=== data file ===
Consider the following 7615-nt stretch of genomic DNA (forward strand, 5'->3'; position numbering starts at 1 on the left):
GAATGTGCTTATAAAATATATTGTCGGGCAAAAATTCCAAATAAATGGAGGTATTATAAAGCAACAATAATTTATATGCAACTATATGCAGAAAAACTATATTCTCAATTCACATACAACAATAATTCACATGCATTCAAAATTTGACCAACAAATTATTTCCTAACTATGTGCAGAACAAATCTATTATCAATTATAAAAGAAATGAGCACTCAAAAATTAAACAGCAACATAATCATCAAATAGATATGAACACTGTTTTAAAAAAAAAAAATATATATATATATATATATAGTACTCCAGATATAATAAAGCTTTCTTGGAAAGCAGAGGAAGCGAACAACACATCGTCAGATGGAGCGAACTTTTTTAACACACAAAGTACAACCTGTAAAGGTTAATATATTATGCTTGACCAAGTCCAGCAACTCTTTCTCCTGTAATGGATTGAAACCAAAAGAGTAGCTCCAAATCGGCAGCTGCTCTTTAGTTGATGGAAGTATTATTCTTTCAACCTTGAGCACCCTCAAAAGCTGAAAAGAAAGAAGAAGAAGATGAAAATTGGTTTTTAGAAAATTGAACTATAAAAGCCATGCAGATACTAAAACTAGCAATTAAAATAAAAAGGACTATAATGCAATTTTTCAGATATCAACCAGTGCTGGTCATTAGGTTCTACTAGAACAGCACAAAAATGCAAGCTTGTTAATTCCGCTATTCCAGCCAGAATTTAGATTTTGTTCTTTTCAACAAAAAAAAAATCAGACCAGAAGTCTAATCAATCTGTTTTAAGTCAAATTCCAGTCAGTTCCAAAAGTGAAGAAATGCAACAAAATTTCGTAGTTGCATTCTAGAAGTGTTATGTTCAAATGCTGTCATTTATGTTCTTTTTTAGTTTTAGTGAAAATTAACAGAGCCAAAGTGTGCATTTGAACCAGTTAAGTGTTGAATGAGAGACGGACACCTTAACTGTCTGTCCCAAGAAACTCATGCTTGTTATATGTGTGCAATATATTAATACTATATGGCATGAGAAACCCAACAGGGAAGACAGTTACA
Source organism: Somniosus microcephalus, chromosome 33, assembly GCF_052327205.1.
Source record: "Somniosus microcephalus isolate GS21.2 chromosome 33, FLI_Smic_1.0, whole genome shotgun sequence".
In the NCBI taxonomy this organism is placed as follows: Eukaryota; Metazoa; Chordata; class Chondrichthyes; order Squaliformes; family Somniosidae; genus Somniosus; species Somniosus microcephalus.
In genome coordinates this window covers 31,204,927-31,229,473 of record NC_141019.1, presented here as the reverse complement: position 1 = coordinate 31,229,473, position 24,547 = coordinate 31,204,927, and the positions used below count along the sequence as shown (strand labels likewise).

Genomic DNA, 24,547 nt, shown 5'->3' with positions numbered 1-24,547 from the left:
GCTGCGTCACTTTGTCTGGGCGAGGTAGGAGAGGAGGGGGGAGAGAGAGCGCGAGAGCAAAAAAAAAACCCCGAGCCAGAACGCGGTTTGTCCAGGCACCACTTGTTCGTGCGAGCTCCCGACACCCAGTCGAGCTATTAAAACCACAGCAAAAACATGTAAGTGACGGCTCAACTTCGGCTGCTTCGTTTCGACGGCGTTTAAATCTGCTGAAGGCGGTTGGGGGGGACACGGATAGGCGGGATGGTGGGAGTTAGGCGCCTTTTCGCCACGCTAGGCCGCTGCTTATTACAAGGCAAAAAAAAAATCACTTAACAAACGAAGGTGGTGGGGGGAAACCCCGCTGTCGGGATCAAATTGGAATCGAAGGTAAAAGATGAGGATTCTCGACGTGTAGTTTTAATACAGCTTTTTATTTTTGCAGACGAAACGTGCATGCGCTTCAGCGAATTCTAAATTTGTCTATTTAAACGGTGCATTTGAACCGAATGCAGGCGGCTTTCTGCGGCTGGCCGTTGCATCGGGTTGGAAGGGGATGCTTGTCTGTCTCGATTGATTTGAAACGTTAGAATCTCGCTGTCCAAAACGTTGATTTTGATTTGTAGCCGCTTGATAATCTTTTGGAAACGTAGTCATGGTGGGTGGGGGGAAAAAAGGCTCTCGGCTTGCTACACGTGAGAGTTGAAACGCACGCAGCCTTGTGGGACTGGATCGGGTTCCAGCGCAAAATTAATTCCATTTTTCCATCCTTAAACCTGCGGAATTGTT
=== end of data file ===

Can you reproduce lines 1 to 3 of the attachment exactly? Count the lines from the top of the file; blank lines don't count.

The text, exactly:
Consider the following 7615-nt stretch of genomic DNA (forward strand, 5'->3'; position numbering starts at 1 on the left):
GAATGTGCTTATAAAATATATTGTCGGGCAAAAATTCCAAATAAATGGAGGTATTATAAAGCAACAATAATTTATATGCAACTATATGCAGAAAAACTATATTCTCAATTCACATACAACAATAATTCACATGCATTCAAAATTTGACCAACAAATTATTTCCTAACTATGTGCAGAACAAATCTATTATCAATTATAAAAGAAATGAGCACTCAAAAATTAAACAGCAACATAATCATCAAATAGATATGAACACTGTTTTAAAAAAAAAAAATATATATATATATATATATAGTACTCCAGATATAATAAAGCTTTCTTGGAAAGCAGAGGAAGCGAACAACACATCGTCAGATGGAGCGAACTTTTTTAACACACAAAGTACAACCTGTAAAGGTTAATATATTATGCTTGACCAAGTCCAGCAACTCTTTCTCCTGTAATGGATTGAAACCAAAAGAGTAGCTCCAAATCGGCAGCTGCTCTTTAGTTGATGGAAGTATTATTCTTTCAACCTTGAGCACCCTCAAAAGCTGAAAAGAAAGAAGAAGAAGATGAAAATTGGTTTTTAGAAAATTGAACTATAAAAGCCATGCAGATACTAAAACTAGCAATTAAAATAAAAAGGACTATAATGCAATTTTTCAGATATCAACCAGTGCTGGTCATTAGGTTCTACTAGAACAGCACAAAAATGCAAGCTTGTTAATTCCGCTATTCCAGCCAGAATTTAGATTTTGTTCTTTTCAACAAAAAAAAAATCAGACCAGAAGTCTAATCAATCTGTTTTAAGTCAAATTCCAGTCAGTTCCAAAAGTGAAGAAATGCAACAAAATTTCGTAGTTGCATTCTAGAAGTGTTATGTTCAAATGCTGTCATTTATGTTCTTTTTTAGTTTTAGTGAAAATTAACAGAGCCAAAGTGTGCATTTGAACCAGTTAAGTGTTGAATGAGAGACGGACACCTTAACTGTCTGTCCCAAGAAACTCATGCTTGTTATATGTGTGCAATATATTAATACTATATGGCATGAGAAACCCAACAGGGAAGACAGTTACA
Source organism: Somniosus microcephalus, chromosome 33, assembly GCF_052327205.1.